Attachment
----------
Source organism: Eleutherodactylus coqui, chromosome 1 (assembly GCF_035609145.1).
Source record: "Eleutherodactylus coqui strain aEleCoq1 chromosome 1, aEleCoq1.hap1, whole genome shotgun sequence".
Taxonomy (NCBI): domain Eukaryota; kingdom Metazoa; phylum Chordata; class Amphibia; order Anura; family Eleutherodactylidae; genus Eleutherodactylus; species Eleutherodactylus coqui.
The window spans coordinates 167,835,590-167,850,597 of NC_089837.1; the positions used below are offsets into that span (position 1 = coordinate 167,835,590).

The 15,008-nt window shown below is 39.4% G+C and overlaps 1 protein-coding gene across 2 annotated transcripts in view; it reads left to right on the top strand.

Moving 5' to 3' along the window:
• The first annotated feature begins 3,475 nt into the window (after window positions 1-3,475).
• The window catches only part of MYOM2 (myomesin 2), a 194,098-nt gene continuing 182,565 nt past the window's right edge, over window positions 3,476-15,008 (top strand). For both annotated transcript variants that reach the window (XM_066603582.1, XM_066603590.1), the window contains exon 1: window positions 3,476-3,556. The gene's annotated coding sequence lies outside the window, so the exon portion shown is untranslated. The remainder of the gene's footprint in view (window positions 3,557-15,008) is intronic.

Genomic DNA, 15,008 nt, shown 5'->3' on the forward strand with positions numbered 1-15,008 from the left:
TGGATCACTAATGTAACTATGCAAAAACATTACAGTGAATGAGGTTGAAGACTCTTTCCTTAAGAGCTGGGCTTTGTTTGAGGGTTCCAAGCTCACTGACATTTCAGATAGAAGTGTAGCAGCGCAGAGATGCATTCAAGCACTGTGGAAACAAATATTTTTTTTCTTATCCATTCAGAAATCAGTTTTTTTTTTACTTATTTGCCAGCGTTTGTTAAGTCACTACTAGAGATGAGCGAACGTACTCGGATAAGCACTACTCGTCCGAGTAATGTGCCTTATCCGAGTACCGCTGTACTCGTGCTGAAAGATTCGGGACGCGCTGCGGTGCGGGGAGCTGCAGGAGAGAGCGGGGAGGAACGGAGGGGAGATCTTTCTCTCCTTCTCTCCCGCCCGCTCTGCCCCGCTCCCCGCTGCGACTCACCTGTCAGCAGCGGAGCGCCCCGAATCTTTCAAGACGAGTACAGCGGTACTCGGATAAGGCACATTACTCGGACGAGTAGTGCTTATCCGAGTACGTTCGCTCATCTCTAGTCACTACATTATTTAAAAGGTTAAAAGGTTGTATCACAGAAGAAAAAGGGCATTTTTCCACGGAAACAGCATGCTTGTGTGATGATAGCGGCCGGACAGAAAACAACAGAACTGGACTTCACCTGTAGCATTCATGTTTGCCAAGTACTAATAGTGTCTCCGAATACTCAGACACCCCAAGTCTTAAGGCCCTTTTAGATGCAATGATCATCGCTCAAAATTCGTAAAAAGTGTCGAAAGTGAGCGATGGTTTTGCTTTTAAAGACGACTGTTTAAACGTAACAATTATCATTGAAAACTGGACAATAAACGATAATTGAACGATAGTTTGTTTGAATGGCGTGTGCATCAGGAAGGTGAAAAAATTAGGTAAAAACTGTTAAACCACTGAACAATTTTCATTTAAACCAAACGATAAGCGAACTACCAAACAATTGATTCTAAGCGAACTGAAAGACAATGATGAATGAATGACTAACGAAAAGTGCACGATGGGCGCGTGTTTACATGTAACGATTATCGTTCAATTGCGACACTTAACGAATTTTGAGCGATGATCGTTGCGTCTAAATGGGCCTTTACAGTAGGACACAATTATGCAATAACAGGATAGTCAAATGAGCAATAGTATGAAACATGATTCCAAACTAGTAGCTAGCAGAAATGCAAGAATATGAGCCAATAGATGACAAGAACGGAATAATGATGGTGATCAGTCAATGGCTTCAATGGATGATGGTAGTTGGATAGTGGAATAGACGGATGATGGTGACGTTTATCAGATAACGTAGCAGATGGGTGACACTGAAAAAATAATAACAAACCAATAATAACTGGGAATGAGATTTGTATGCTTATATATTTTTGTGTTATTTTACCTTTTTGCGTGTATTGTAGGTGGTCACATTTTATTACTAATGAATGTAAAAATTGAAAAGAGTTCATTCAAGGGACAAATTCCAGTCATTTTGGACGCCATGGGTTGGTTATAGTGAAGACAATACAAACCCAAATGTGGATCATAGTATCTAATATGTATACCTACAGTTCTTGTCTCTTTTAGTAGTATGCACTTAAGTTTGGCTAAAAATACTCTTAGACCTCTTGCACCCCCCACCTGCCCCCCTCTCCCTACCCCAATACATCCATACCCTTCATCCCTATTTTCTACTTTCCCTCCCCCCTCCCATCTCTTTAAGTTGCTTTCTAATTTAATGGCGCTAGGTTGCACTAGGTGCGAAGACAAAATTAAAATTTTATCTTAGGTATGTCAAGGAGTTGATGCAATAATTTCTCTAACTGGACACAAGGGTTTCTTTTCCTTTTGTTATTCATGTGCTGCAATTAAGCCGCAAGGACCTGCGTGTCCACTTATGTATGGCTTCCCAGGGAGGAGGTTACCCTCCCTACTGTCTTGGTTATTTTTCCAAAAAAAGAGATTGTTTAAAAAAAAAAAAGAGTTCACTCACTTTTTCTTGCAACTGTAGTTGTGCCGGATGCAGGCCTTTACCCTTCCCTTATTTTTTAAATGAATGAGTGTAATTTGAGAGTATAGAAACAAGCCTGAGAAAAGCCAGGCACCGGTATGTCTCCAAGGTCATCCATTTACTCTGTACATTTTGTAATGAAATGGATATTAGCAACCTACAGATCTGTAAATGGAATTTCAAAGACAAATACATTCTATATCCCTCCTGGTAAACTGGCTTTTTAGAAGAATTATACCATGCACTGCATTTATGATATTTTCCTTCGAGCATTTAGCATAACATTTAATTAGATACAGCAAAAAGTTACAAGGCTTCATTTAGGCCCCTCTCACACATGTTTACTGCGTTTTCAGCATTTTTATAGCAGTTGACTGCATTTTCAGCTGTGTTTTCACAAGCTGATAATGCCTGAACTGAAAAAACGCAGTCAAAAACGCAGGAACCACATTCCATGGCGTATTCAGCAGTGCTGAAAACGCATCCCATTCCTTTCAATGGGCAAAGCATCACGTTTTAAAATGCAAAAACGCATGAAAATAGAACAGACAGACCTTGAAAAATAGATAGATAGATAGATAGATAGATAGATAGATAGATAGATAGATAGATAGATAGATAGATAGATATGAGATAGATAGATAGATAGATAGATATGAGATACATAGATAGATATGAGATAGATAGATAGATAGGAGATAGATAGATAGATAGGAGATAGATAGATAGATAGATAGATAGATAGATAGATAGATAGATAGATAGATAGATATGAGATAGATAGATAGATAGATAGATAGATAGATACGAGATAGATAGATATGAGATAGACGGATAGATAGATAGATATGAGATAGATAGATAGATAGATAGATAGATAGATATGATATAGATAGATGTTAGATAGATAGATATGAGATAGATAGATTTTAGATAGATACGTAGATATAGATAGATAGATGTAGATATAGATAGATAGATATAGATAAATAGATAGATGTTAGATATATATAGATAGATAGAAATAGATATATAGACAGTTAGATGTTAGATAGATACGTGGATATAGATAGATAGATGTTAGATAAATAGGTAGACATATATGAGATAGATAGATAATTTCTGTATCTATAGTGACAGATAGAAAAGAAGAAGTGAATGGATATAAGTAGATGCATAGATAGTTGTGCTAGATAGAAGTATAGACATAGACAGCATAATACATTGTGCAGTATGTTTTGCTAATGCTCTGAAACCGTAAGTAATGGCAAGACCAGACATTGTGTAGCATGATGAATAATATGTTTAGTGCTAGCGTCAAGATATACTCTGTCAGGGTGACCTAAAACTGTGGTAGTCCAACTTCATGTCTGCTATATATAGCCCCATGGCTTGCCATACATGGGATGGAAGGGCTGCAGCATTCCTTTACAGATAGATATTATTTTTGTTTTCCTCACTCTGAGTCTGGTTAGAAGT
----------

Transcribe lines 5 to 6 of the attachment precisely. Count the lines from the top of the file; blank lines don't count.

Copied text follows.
The 15,008-nt window shown below is 39.4% G+C and overlaps 1 protein-coding gene across 2 annotated transcripts in view; it reads left to right on the top strand.

Moving 5' to 3' along the window: